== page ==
The One Planet Fellowship has dedicated $19.2 million to fund the development of African climate research.
Rabat – African scientists have gathered in Casablanca for the One Planet Fellowship Science week, an event running from November 25 to December 1. The week-long event aims to promote the fellowship, form partnerships, and create advocacy networks, as well as host a roundtable discussion regarding strategies to help African smallholder farmers deal with climate change.
“The continent contributes less than 3% of global greenhouse gas emissions, but stands on the frontline of the economic and social consequences of climate change while receiving just 5% of climate funding … In North Africa, yields from farming are expected to fall as a result of reduced rainfall and declining water availability for irrigated agricultural production,” announced the organization in a recent press release.
The Bill and Melinda Gates Foundation launched the One Planet Fellowship in 2017, with aims to utilize $19.2 million to innovate and develop climate research throughout Africa.
The 45 scientists attending the Casablanca meeting are the first to be accepted into the program; however, more are soon to join. In a press release, the One Planet Fellowship organizers unveiled their goal to fund a total of 630 scientists from Africa and Europe over the next 4 years.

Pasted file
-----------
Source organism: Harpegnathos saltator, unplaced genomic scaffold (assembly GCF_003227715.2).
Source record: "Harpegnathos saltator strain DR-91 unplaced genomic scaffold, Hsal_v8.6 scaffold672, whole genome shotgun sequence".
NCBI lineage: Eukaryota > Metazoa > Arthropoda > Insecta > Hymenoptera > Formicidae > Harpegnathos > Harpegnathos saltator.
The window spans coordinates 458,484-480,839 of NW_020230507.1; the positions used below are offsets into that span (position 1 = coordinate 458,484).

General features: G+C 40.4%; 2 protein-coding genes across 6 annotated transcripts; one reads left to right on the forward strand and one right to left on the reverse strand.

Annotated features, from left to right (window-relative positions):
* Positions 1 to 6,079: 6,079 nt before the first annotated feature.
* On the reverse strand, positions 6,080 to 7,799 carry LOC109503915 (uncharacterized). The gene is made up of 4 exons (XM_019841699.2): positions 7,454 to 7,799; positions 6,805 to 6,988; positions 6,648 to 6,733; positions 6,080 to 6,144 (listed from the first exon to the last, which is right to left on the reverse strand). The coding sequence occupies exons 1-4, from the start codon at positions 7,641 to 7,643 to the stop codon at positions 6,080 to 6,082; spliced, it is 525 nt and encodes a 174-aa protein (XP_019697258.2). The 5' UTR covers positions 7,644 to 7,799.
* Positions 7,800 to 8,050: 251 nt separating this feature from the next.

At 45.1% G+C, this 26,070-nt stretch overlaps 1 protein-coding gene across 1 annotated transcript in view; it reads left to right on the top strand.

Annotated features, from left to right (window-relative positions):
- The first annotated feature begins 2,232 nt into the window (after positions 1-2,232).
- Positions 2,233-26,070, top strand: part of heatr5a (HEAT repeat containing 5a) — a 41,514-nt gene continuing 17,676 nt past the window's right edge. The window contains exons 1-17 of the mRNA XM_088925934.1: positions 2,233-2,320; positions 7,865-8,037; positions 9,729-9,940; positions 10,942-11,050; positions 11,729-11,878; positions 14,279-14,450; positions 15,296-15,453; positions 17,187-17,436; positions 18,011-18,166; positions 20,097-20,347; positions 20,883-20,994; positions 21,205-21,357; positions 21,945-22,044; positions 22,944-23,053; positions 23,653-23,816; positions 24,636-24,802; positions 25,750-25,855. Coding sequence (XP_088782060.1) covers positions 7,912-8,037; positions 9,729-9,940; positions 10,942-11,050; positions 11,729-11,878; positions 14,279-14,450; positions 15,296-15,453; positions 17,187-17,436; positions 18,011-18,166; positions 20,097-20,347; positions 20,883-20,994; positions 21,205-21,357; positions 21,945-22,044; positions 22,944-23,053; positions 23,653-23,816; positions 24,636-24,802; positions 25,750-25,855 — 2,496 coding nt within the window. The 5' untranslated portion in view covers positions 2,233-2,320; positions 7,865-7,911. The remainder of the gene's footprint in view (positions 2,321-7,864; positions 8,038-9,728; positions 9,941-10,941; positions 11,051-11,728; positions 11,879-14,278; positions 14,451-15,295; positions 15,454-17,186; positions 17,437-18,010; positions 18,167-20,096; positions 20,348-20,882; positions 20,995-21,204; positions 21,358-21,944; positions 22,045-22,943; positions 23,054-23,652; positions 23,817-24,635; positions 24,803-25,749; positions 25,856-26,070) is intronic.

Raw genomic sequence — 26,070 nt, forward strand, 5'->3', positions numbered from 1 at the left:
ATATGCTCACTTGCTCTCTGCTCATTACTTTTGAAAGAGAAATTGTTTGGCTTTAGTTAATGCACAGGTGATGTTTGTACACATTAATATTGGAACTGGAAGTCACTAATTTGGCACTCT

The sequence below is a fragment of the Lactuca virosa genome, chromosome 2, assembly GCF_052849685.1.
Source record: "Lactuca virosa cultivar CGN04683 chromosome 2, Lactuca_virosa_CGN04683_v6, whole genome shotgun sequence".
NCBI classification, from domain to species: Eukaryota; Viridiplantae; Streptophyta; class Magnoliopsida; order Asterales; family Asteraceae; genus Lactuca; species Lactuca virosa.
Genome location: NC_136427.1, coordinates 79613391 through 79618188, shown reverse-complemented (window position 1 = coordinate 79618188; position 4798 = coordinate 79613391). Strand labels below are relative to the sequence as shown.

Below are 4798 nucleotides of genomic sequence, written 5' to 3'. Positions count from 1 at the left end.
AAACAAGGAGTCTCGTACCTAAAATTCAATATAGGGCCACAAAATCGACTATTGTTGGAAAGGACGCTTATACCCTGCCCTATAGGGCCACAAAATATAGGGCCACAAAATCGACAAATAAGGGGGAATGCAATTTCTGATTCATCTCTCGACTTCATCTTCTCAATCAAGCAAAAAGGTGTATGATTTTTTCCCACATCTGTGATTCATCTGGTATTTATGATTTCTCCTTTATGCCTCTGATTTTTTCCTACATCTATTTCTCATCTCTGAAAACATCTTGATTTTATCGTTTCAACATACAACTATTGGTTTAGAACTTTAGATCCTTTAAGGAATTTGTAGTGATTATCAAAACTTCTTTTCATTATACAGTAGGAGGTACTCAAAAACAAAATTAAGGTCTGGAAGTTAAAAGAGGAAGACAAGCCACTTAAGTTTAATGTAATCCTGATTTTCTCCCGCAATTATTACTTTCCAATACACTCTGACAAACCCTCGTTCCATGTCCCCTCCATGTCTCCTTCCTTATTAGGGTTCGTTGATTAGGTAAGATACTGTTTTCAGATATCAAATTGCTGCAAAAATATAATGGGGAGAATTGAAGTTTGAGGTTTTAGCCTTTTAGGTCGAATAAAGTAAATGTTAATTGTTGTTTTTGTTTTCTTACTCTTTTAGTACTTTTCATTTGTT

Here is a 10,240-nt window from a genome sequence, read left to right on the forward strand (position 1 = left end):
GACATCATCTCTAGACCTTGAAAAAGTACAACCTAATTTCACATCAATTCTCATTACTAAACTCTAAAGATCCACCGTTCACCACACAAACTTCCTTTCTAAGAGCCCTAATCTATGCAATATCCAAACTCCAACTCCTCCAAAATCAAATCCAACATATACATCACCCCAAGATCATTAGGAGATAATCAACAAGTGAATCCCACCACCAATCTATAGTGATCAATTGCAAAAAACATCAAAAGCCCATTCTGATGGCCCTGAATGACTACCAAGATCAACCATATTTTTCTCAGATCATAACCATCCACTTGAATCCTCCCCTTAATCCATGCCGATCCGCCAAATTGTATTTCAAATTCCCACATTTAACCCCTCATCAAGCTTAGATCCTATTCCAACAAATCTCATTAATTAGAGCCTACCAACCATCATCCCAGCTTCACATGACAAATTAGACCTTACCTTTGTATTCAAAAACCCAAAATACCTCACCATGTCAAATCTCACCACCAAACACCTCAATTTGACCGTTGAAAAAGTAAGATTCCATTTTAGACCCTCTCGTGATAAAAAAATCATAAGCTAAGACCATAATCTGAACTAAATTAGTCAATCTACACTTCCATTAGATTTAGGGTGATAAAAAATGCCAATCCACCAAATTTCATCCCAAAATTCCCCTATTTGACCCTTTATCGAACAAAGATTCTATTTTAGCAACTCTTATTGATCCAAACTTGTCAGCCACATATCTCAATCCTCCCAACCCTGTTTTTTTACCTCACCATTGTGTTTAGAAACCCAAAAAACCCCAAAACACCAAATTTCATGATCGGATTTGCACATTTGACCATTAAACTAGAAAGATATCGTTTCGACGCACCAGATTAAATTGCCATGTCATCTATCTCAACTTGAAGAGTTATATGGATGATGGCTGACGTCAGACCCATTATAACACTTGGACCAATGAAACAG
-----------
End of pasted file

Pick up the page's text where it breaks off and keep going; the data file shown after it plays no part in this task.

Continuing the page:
The One Planet Fellowship has opened a call for applications targeting scientists under the age of 40 who have achieved a master’s degree or higher. Both Morocco and Algeria have qualified as eligible countries.
According to the press release, “the three-year Fellowship pairs early-career scientists with senior African research mentors, who support them in progressing their careers. In the second year, Laureate Candidates then have the opportunity to participate in research placements at leading European institutions, where they receive expert supervision on a mutually agreed climate research project.”
Not only do researchers have the opportunity to learn from an experienced guide, but also the chance to become one themselves. “In the final year of the Fellowship, the Laureate Candidates select emerging African and European scientists to mentor, creating an intergenerational mentorship chain.”
“The mentoring and support I have received through the Fellowship so far have been invaluable for my work,” said Dr. Austin Phiri, chief agricultural scientist at the Ministry of Agriculture, Irrigation and Water in Malawi and laureate candidate for the One Planet Fellowship.
“Carrying out research that will directly help farmers to deal with the impacts of climate change in my own country is truly rewarding, and I would definitely encourage other scientists to apply.”